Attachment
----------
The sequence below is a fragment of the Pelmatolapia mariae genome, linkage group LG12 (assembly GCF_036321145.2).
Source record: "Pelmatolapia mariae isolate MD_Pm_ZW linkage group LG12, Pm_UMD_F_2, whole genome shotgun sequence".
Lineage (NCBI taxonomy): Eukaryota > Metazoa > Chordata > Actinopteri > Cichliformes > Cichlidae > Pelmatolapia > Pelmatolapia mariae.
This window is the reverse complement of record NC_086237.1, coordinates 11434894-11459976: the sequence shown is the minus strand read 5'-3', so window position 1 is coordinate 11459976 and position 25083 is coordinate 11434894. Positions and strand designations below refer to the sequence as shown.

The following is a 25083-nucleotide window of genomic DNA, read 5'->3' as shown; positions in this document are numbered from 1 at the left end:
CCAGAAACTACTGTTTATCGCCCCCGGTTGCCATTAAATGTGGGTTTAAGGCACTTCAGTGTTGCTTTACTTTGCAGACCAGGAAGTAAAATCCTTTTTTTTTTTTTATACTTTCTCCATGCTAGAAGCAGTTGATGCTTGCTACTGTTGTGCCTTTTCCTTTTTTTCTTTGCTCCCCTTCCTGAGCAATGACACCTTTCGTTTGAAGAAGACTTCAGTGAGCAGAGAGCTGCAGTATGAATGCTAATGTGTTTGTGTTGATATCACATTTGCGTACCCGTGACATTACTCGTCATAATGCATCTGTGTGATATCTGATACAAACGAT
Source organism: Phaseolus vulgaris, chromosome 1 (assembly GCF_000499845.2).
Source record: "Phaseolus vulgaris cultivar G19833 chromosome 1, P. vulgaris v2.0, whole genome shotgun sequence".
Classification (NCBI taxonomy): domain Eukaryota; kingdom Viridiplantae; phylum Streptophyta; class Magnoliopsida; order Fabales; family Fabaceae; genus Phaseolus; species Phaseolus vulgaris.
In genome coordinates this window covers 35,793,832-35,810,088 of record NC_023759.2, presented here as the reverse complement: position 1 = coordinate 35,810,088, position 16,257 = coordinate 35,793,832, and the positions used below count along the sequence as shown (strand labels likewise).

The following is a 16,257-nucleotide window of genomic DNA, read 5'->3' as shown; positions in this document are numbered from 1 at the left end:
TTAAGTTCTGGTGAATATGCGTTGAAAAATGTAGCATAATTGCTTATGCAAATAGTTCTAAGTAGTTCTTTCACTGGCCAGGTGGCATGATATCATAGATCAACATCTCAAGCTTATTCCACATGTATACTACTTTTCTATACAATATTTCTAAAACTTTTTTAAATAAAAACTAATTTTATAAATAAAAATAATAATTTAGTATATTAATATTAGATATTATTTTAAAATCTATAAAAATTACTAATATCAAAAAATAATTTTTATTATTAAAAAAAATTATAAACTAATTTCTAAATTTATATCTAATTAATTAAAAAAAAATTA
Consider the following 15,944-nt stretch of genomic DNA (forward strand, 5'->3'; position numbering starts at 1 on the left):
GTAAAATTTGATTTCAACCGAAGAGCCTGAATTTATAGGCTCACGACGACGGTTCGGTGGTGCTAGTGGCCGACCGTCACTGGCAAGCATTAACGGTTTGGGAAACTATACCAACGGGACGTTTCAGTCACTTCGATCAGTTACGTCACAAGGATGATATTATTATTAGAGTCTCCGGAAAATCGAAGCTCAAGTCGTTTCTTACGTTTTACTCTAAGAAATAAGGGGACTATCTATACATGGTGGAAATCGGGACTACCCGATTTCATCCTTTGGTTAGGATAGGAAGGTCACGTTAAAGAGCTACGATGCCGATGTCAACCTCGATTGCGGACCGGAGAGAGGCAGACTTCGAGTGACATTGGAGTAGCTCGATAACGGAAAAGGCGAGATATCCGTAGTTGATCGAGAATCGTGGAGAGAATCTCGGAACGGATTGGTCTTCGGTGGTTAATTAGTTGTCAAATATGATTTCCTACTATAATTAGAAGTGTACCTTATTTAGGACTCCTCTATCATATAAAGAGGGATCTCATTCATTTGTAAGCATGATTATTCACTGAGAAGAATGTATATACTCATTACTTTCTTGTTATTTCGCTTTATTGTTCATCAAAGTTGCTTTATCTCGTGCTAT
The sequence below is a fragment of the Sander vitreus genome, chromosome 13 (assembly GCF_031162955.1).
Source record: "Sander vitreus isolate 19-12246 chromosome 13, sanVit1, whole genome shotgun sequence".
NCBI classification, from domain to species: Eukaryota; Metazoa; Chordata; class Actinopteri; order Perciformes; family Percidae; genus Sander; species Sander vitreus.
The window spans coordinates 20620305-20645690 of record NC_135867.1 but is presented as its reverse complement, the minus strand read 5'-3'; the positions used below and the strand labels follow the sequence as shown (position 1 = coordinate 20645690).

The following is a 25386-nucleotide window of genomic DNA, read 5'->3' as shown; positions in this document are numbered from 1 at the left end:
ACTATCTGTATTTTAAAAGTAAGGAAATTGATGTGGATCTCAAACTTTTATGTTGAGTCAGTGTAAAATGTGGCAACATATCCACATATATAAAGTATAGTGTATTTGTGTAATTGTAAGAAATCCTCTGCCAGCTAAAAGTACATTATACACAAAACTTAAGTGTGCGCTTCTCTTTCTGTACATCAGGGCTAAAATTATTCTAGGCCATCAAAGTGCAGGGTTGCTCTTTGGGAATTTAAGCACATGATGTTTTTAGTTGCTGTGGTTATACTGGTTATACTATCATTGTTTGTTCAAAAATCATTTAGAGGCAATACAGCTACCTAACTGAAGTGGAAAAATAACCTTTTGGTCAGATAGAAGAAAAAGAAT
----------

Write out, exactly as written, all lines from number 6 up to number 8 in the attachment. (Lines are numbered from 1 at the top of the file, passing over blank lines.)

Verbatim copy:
CCAGAAACTACTGTTTATCGCCCCCGGTTGCCATTAAATGTGGGTTTAAGGCACTTCAGTGTTGCTTTACTTTGCAGACCAGGAAGTAAAATCCTTTTTTTTTTTTTATACTTTCTCCATGCTAGAAGCAGTTGATGCTTGCTACTGTTGTGCCTTTTCCTTTTTTTCTTTGCTCCCCTTCCTGAGCAATGACACCTTTCGTTTGAAGAAGACTTCAGTGAGCAGAGAGCTGCAGTATGAATGCTAATGTGTTTGTGTTGATATCACATTTGCGTACCCGTGACATTACTCGTCATAATGCATCTGTGTGATATCTGATACAAACGAT
Source organism: Phaseolus vulgaris, chromosome 1 (assembly GCF_000499845.2).
Source record: "Phaseolus vulgaris cultivar G19833 chromosome 1, P. vulgaris v2.0, whole genome shotgun sequence".